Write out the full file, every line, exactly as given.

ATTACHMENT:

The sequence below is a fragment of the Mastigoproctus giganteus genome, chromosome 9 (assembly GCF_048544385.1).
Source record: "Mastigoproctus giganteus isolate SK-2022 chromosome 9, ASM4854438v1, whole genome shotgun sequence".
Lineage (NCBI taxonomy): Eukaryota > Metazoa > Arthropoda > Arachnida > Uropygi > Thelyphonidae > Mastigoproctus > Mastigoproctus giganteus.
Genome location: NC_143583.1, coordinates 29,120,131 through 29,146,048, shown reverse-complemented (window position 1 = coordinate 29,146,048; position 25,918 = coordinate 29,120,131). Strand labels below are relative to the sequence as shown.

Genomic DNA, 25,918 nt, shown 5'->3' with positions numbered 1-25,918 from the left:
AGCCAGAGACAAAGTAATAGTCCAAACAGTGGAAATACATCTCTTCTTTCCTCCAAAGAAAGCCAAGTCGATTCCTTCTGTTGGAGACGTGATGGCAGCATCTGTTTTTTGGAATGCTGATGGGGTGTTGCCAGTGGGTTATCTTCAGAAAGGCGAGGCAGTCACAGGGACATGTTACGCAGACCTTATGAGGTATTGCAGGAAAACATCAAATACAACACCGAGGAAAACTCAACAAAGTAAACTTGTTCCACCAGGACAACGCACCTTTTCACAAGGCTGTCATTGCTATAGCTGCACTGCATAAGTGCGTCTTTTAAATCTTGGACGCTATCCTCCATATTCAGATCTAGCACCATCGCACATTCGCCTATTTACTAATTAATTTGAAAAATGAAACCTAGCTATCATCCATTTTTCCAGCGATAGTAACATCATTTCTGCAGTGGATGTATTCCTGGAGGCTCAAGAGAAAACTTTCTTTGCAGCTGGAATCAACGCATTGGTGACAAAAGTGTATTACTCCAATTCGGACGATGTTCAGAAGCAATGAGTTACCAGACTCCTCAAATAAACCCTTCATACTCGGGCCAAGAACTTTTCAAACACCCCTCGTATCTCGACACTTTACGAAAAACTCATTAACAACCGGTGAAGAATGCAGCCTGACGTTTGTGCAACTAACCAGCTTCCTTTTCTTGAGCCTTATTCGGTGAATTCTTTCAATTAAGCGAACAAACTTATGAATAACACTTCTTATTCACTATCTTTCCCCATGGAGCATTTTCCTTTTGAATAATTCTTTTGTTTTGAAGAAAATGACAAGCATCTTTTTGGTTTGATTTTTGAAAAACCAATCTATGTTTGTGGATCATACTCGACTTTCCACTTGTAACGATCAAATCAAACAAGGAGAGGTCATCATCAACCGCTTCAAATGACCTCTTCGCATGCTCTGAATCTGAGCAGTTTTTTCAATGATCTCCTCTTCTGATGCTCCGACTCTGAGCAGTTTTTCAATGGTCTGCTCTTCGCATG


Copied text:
The sequence below is a fragment of the Mastigoproctus giganteus genome, chromosome 9 (assembly GCF_048544385.1).
Source record: "Mastigoproctus giganteus isolate SK-2022 chromosome 9, ASM4854438v1, whole genome shotgun sequence".
Lineage (NCBI taxonomy): Eukaryota > Metazoa > Arthropoda > Arachnida > Uropygi > Thelyphonidae > Mastigoproctus > Mastigoproctus giganteus.
Genome location: NC_143583.1, coordinates 29,120,131 through 29,146,048, shown reverse-complemented (window position 1 = coordinate 29,146,048; position 25,918 = coordinate 29,120,131). Strand labels below are relative to the sequence as shown.

Genomic DNA, 25,918 nt, shown 5'->3' with positions numbered 1-25,918 from the left:
AGCCAGAGACAAAGTAATAGTCCAAACAGTGGAAATACATCTCTTCTTTCCTCCAAAGAAAGCCAAGTCGATTCCTTCTGTTGGAGACGTGATGGCAGCATCTGTTTTTTGGAATGCTGATGGGGTGTTGCCAGTGGGTTATCTTCAGAAAGGCGAGGCAGTCACAGGGACATGTTACGCAGACCTTATGAGGTATTGCAGGAAAACATCAAATACAACACCGAGGAAAACTCAACAAAGTAAACTTGTTCCACCAGGACAACGCACCTTTTCACAAGGCTGTCATTGCTATAGCTGCACTGCATAAGTGCGTCTTTTAAATCTTGGACGCTATCCTCCATATTCAGATCTAGCACCATCGCACATTCGCCTATTTACTAATTAATTTGAAAAATGAAACCTAGCTATCATCCATTTTTCCAGCGATAGTAACATCATTTCTGCAGTGGATGTATTCCTGGAGGCTCAAGAGAAAACTTTCTTTGCAGCTGGAATCAACGCATTGGTGACAAAAGTGTATTACTCCAATTCGGACGATGTTCAGAAGCAATGAGTTACCAGACTCCTCAAATAAACCCTTCATACTCGGGCCAAGAACTTTTCAAACACCCCTCGTATCTCGACACTTTACGAAAAACTCATTAACAACCGGTGAAGAATGCAGCCTGACGTTTGTGCAACTAACCAGCTTCCTTTTCTTGAGCCTTATTCGGTGAATTCTTTCAATTAAGCGAACAAACTTATGAATAACACTTCTTATTCACTATCTTTCCCCATGGAGCATTTTCCTTTTGAATAATTCTTTTGTTTTGAAGAAAATGACAAGCATCTTTTTGGTTTGATTTTTGAAAAACCAATCTATGTTTGTGGATCATACTCGACTTTCCACTTGTAACGATCAAATCAAACAAGGAGAGGTCATCATCAACCGCTTCAAATGACCTCTTCGCATGCTCTGAATCTGAGCAGTTTTTTCAATGATCTCCTCTTCTGATGCTCCGACTCTGAGCAGTTTTTCAATGGTCTGCTCTTCGCATG